When and why potato latkes came to replace cheese latkes, no one seems to know, but our research revealed that they could not have been around for more than some 400 years. We welcome any historical information on potato latkes from our readers.

Since its discovery by the Western world in 1532, the potato has been blamed for everything from lust to leprosy. It is rumored that the Scots at one time refused to eat them because they weren’t mentioned in the Bible. The Incas, on the other hand, thought the potato made childbirth easier, and used it to treat injuries.

The Spanish conquistador Pedro Cieza de León, in his Chronicle of Peru, recorded the first information about potatoes in 1553. Although the conquistadors didn’t find the gold they were seeking, they discovered a virtual gold mine in potatoes. Potatoes soon became standard on Spanish ships when it was observed that they helped prevent scurvy.

They were sold in Seville, Spain, as early as 1573. At first, the strange tubers were fed primarily to livestock. Around 1620, the British governor of the Bahamas sent a gift of Solanum tuberosum (white “Irish” potatoes) to the governor of the Virginia colony—and the potato arrived in North America to stay.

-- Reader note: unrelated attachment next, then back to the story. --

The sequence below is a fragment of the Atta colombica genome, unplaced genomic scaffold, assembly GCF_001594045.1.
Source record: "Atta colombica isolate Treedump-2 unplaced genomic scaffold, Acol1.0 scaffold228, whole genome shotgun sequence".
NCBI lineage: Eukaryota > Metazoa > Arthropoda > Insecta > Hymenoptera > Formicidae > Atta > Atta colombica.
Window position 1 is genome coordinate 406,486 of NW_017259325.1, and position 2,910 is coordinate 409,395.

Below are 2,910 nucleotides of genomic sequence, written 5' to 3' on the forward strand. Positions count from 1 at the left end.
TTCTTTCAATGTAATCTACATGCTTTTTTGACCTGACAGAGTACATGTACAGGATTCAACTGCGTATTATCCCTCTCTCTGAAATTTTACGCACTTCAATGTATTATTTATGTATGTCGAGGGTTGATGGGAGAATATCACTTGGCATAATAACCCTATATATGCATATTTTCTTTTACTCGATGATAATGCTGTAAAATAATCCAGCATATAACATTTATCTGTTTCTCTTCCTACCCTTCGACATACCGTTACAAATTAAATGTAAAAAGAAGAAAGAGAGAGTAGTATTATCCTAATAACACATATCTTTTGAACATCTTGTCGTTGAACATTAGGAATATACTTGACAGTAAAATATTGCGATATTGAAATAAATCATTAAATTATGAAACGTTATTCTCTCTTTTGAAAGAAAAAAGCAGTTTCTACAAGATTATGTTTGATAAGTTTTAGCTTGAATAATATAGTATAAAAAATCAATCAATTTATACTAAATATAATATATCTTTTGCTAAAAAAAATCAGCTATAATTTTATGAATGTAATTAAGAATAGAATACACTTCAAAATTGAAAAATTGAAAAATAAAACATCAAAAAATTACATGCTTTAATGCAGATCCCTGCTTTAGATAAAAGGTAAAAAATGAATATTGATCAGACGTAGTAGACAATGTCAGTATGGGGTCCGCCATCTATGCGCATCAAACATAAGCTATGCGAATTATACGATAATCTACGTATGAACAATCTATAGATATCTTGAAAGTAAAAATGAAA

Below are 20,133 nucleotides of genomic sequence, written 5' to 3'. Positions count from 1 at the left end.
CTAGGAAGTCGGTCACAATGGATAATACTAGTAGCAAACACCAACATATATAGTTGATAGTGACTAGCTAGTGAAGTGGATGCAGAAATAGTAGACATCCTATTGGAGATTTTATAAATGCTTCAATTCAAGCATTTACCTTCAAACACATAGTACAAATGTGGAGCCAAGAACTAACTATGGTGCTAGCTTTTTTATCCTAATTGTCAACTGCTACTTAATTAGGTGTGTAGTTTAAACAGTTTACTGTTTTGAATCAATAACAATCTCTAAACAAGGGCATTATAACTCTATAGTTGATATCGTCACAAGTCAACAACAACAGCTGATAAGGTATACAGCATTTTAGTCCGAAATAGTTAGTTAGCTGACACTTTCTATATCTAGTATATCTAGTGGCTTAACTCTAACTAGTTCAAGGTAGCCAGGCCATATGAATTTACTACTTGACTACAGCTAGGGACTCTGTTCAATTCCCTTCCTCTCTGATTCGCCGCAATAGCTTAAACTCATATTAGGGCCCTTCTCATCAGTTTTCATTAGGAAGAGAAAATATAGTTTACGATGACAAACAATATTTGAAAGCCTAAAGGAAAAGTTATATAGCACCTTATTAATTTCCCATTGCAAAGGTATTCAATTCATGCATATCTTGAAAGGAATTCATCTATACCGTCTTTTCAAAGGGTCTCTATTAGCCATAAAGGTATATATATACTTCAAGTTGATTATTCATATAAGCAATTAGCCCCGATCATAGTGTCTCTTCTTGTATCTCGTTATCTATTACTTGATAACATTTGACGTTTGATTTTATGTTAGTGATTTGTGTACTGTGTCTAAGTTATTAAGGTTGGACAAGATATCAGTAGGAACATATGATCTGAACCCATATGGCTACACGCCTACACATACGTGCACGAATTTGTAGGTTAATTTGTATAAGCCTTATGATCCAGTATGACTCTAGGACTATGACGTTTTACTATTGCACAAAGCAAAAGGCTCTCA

Its introduction to Germany at this time helped popularize the potato among Ashkenazi Jews; in fact, Frederick the Great ordered his people (despite their suspicion of them) to eat potatoes as a solution to famine. Potatoes quickly became an integral part of the European diet—and soon (we assume) they became latkes!

© Copyright, all rights reserved. If you enjoyed this article, we encourage you to distribute it further, provided that you comply with Chabad.org's copyright policy.
E-mail
1000 characters remaining
Email me when new comments are posted.
Sort By:
Discussion (7)
December 8, 2012
to the one from 'Ukraine
"Blintzes were popularized in the United States by Jewish immigrants who used them in Jewish cuisine. While not part of any specific religious rite in Judaism, blintzes that are stuffed with a cheese filling and then fried in oil are served on holidays such as Chanukah (as oil played a pivotal role in the miracle of the Chanukah story) and Shavuot (when dairy dishes are traditionally served within the Ashkenazi minhag)." but the buckwheat is called tattar in st Petersburg area, Estonia and Finland and it is dark.
grown with casha
Finland
December 5, 2012
Potato latkes ?